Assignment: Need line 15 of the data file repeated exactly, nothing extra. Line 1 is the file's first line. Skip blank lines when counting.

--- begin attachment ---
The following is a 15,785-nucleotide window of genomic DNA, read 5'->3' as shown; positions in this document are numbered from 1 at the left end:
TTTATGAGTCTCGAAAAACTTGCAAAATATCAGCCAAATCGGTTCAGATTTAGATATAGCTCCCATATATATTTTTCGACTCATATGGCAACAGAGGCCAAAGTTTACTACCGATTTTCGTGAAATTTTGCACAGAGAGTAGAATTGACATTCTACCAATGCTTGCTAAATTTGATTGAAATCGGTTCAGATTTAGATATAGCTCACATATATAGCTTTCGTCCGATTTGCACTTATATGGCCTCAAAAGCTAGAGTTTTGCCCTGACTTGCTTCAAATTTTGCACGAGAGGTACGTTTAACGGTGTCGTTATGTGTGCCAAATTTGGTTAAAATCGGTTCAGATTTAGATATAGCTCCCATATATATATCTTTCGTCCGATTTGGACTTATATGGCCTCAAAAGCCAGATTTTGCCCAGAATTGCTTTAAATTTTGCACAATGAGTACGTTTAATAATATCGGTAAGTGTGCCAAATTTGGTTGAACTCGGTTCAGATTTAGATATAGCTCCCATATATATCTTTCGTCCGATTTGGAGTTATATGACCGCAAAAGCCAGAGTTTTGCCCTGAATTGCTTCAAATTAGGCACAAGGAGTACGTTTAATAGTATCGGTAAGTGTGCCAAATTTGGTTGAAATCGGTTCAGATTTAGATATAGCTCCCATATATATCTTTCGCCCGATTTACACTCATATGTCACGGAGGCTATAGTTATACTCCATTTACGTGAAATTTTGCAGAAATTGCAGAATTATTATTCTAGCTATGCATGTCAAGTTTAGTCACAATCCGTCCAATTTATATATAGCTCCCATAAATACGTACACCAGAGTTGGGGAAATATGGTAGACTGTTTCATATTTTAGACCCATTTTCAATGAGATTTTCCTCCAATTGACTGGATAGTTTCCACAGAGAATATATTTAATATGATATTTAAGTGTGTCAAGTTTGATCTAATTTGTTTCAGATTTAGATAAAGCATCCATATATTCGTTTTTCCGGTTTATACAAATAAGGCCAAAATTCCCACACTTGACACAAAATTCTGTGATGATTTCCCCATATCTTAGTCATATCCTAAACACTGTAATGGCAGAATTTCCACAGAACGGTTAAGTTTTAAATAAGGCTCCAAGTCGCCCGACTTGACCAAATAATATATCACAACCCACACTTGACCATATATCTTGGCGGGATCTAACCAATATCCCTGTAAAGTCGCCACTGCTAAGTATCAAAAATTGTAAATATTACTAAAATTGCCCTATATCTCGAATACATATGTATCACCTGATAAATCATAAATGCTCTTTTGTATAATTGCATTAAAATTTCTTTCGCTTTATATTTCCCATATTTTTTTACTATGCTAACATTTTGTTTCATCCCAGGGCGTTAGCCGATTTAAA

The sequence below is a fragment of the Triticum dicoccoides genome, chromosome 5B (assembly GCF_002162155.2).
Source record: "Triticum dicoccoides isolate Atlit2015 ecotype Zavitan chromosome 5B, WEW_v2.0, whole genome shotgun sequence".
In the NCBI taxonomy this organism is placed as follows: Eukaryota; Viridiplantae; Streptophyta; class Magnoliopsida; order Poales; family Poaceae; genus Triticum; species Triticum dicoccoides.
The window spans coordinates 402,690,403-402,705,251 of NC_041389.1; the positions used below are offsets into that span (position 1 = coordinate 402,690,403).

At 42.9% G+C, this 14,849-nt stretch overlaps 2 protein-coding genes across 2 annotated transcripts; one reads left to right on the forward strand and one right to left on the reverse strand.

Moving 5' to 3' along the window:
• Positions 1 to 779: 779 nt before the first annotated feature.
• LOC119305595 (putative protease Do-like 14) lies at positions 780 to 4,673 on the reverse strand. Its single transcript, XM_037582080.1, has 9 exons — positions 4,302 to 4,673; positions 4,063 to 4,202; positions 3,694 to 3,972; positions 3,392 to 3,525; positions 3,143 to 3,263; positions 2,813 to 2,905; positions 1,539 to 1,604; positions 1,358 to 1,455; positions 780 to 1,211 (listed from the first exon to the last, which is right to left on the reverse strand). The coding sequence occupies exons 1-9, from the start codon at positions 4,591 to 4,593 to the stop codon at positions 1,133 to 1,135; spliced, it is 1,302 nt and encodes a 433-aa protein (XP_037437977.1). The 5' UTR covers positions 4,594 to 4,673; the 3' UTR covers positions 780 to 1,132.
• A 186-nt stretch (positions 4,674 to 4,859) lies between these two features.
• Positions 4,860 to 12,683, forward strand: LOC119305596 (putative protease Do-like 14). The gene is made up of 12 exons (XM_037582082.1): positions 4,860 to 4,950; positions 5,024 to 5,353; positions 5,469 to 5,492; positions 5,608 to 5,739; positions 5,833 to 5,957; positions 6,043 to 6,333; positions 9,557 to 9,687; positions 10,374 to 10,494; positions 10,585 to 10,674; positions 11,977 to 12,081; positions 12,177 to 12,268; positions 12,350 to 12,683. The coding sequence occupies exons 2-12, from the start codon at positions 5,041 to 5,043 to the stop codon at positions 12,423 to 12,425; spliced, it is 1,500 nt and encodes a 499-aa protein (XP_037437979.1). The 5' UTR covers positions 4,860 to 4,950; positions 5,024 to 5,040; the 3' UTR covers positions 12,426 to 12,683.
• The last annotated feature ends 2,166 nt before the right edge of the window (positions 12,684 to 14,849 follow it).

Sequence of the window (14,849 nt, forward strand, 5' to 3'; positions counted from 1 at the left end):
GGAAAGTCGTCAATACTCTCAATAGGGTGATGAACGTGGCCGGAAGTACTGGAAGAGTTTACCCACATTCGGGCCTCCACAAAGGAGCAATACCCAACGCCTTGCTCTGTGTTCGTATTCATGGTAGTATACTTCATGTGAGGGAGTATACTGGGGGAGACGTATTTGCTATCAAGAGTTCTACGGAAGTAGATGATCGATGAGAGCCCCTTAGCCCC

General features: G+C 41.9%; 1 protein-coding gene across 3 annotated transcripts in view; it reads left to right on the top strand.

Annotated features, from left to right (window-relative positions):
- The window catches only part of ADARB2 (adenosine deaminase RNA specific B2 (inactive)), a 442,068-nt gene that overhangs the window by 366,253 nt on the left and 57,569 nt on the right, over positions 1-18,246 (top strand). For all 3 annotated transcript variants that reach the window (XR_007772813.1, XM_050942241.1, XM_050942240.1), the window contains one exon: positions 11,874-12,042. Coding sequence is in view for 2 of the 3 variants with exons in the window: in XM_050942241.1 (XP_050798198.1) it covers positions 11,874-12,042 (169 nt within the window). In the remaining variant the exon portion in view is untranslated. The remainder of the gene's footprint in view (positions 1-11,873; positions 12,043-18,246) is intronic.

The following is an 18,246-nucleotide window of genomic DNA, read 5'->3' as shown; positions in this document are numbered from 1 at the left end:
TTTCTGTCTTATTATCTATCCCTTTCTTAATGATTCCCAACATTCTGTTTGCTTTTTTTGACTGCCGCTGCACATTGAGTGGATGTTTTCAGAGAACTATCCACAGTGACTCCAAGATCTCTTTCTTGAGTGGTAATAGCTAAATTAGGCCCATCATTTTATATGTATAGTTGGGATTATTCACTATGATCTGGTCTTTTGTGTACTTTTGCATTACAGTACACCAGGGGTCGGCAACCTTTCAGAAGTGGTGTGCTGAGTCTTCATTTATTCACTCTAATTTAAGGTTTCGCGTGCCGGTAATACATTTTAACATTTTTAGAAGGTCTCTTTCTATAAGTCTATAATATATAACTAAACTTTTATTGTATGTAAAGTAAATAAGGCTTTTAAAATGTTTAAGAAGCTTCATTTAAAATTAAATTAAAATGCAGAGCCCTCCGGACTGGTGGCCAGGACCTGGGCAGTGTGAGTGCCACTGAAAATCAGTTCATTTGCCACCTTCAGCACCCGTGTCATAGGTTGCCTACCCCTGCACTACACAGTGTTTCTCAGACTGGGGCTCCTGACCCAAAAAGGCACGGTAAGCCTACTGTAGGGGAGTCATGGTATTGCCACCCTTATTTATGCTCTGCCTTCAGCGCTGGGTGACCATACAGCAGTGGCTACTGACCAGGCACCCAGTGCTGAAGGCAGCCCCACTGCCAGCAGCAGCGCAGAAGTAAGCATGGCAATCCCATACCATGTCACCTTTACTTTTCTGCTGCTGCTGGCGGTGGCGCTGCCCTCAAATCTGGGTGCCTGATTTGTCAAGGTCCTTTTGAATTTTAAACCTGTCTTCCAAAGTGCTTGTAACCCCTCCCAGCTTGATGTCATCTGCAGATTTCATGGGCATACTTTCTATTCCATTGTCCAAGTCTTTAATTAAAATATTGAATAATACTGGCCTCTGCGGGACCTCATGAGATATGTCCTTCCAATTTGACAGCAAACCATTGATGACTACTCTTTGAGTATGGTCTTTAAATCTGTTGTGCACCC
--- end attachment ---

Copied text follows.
GGAAAGTCGTCAATACTCTCAATAGGGTGATGAACGTGGCCGGAAGTACTGGAAGAGTTTACCCACATTCGGGCCTCCACAAAGGAGCAATACCCAACGCCTTGCTCTGTGTTCGTATTCATGGTAGTATACTTCATGTGAGGGAGTATACTGGGGGAGACGTATTTGCTATCAAGAGTTCTACGGAAGTAGATGATCGATGAGAGCCCCTTAGCCCC